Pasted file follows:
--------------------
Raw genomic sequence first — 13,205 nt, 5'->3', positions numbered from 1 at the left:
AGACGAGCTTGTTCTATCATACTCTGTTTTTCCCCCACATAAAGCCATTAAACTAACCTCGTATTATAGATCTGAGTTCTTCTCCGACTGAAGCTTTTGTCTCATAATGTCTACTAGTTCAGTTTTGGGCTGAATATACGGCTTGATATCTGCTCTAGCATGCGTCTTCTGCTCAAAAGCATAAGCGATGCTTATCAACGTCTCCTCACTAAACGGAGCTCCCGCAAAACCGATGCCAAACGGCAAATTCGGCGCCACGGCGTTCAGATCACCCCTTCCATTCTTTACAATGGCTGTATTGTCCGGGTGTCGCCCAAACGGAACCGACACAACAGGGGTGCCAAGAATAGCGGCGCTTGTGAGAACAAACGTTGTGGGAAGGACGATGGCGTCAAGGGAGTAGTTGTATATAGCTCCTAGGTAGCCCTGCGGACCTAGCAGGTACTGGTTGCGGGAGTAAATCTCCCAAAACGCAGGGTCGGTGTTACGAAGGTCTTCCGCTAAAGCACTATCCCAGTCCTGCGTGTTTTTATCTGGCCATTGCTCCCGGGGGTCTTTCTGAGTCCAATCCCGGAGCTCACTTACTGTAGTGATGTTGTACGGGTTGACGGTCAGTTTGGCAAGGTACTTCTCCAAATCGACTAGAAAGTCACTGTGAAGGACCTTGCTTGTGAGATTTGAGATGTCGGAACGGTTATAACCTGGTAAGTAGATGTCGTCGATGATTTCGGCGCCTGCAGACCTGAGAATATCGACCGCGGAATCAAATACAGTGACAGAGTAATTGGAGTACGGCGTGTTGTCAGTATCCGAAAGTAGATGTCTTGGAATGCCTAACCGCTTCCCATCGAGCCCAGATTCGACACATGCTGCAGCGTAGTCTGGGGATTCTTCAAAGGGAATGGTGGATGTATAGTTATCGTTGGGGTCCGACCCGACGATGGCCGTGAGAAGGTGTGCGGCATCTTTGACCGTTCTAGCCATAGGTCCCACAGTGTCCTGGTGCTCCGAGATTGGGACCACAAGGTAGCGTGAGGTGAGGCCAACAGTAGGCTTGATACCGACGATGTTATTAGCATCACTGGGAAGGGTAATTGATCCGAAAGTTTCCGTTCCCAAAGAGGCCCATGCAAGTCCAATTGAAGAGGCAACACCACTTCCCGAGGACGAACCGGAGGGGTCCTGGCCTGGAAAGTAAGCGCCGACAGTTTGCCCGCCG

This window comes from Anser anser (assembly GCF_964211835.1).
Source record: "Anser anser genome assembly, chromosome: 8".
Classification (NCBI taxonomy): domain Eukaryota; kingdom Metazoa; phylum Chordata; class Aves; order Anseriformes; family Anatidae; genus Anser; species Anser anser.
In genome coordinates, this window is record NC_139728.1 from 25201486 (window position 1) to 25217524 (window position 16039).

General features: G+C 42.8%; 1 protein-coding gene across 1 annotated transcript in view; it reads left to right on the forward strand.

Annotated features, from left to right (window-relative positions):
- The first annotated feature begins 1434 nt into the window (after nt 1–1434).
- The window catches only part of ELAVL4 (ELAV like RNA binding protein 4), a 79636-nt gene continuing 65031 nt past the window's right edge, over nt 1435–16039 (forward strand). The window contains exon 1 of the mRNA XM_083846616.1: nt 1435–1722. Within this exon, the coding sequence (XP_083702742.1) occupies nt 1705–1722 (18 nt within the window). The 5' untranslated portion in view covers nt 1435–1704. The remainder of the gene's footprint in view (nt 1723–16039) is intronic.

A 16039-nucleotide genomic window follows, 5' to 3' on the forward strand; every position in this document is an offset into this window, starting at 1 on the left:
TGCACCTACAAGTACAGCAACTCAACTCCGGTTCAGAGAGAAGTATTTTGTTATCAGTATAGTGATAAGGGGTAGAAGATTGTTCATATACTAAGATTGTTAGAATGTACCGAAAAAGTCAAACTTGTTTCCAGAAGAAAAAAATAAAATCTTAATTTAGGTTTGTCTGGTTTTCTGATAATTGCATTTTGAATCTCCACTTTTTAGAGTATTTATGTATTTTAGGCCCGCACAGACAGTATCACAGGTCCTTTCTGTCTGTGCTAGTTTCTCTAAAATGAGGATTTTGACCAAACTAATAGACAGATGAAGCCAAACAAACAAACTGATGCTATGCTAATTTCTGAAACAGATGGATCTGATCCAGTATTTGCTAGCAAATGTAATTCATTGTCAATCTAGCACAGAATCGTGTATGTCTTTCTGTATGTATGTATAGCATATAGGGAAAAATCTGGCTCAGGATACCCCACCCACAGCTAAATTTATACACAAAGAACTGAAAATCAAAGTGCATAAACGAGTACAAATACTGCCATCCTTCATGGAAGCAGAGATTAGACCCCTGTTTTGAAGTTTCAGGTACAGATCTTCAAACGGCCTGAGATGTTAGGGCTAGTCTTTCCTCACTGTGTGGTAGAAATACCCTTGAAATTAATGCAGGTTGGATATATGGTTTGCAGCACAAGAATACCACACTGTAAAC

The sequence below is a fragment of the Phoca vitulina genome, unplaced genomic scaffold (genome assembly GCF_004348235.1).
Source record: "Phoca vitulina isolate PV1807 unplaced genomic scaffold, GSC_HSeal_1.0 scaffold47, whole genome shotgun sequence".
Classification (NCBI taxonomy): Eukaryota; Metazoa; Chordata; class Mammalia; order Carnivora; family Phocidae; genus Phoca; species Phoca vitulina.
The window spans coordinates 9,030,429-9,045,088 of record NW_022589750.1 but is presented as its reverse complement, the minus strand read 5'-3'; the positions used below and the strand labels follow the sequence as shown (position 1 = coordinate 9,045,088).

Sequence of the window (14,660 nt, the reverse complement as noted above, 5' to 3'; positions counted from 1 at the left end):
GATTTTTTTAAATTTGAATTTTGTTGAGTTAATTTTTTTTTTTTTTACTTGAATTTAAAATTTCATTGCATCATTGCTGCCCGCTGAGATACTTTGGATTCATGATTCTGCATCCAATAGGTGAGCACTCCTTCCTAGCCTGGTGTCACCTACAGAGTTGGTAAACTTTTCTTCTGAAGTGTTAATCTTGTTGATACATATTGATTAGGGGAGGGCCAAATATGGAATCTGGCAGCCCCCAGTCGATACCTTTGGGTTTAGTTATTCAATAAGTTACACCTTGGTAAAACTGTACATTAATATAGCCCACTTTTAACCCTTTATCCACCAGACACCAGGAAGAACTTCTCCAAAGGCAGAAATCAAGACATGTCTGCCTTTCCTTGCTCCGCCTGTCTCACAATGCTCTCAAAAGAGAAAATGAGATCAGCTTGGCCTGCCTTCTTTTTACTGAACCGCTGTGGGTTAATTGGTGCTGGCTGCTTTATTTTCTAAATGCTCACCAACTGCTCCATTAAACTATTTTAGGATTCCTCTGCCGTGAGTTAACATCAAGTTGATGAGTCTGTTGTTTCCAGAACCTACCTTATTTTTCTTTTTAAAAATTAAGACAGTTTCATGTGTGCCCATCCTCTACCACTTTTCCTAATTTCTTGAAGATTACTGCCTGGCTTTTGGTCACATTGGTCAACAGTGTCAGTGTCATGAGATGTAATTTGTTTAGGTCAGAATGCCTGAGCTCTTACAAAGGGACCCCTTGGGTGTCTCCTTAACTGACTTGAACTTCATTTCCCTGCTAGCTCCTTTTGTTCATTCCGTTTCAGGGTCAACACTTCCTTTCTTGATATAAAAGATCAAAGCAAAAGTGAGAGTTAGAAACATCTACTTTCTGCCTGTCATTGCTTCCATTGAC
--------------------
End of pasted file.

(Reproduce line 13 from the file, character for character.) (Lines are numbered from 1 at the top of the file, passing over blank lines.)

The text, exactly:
The sequence below is a fragment of the Phoca vitulina genome, unplaced genomic scaffold (genome assembly GCF_004348235.1).